The floor plan

The floor plan

Well, it seems obvious to me and Michelle.   I think it was obvious to Frank Lloyd Wright, too.   You design the house to fit the land.   So that’s what we did.

After we bought the land, we took the next year designing the floor plan.  We started by writing down a list of what was important to us:

  • Ranch style, because Michelle was concerned about going up and down stairs at her weight when older
  • Low maintenance
  • Open windows with lots of view… we were tired of living huddled up behind closed curtains
  • High ceilings
  • No high-off-the-ground decks
  • A full walk-out basement with lots of extra room
  • About the same main floor square footage as our current three-level split-level

One of the toughest design tasks was combining the absence of high-off-the-ground decks with the full walk-out basement.   These design criteria were at odds with one another.   The property was sloped.   Our original thought was to face the back of the house directly down the slope, like most houses in the same situation.  But then, one builder we interviewed suggest we buy both adjacent lots rather than just one, and this change put us at more of an angle.   This angle then became the saving grace of the design.  Most houses, if not on a “shot-gun” lot, are wider than they are deep.  With an angled position relative to the hill, it’s a bit of the end and a bit of the back that’s deepest down hill.   Exactly the solution!   We made the “walk-out” part of the basement consist of almost all of the right end, plus a very small portion of the back.   This end-corner had to be 11′ below the front door, in order to be walk-out.  Connecting this around to the front was pretty easy.  It only took a 4′ retaining wall to make up the difference.  Then, the main living space exits out the back onto a patio.  This patio, going almost all the way across the back, is then immediately adjacent to the basement walk-out, thus requiring a higher retaining wall.  That wall isn’t 11′, because some of the height difference is taken up by a small slope above the wall.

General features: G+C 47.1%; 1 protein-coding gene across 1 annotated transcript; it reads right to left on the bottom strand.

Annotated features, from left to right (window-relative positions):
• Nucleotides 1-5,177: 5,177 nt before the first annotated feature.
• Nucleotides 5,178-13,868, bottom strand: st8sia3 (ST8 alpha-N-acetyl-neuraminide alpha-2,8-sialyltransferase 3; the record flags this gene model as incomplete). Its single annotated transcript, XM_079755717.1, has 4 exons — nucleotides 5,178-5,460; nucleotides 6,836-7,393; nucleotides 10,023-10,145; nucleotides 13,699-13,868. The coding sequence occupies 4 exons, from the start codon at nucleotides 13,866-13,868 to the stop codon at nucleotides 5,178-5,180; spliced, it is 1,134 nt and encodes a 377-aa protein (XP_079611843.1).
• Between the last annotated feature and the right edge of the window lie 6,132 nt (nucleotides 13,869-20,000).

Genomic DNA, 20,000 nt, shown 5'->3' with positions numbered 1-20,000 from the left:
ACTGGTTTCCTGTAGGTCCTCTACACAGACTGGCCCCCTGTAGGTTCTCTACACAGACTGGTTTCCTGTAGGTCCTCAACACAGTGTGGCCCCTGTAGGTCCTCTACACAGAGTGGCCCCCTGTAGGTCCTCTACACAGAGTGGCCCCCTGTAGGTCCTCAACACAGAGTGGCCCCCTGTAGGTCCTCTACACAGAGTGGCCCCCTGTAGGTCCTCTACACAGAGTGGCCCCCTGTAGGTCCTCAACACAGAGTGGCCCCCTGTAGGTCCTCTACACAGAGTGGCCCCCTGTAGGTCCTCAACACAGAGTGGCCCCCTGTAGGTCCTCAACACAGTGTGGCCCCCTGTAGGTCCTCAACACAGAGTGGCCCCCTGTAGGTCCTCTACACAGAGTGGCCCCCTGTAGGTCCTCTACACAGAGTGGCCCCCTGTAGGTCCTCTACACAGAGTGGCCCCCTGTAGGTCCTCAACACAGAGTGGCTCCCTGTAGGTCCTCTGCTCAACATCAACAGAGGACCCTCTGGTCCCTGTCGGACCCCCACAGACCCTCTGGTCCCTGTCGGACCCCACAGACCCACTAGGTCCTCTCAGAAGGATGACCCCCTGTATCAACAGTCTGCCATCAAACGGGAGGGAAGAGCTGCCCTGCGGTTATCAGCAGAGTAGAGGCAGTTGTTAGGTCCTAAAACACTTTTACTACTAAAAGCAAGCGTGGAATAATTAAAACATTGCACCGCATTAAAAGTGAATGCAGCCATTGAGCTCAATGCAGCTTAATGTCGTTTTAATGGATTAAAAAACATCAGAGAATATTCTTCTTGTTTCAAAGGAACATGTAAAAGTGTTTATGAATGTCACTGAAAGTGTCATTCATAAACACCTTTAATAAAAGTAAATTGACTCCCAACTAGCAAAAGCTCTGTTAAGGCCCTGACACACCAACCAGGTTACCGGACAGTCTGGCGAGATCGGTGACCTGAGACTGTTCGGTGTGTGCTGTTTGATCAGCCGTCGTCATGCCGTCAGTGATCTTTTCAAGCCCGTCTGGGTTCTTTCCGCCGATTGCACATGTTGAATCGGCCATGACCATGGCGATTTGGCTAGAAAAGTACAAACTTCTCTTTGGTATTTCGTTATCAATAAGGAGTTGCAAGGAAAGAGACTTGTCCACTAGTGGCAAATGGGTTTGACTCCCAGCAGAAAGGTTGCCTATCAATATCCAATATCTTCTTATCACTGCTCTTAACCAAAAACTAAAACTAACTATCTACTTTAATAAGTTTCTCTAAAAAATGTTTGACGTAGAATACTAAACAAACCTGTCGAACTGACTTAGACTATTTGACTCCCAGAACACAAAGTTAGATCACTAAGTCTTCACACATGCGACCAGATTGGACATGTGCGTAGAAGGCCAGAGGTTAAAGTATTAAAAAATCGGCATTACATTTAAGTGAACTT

With this “foundation” concept for the design, derived directly from our design criteria combined with the shape of the land, we had a good start.   Next, we simply made the back consist of floor-to-ceiling glass, 9′ high and a wiggly 75′ wide.  Now there’s a view!  From this point, it was a matter of adding, removing, and reshaping “building blocks” for rooms, until it all added up to what we wanted.

We did use a few controlling principles in the design, mostly driven into our psyches by the conditions we really didn’t like in our old split-level home.  First, who’s bright idea was it to put the laundry room two flights of stairs below the main bedroom.  Up and down.  Up and down.  Give me a break.  Our new home, a ranch style home, was going to have the laundry room on the same floor as the master bedroom.  In the end, we came up with a 192 square foot walk-in closet (the size of a small bedroom itself), that included in turn a 20 square foot laundry closet.   Today, except for when they’re on our bodies, our clothes never travel more than a few feet, from laundry basket, to washer, to dryer, to hanger.  They certainly don’t go up and down any stairs!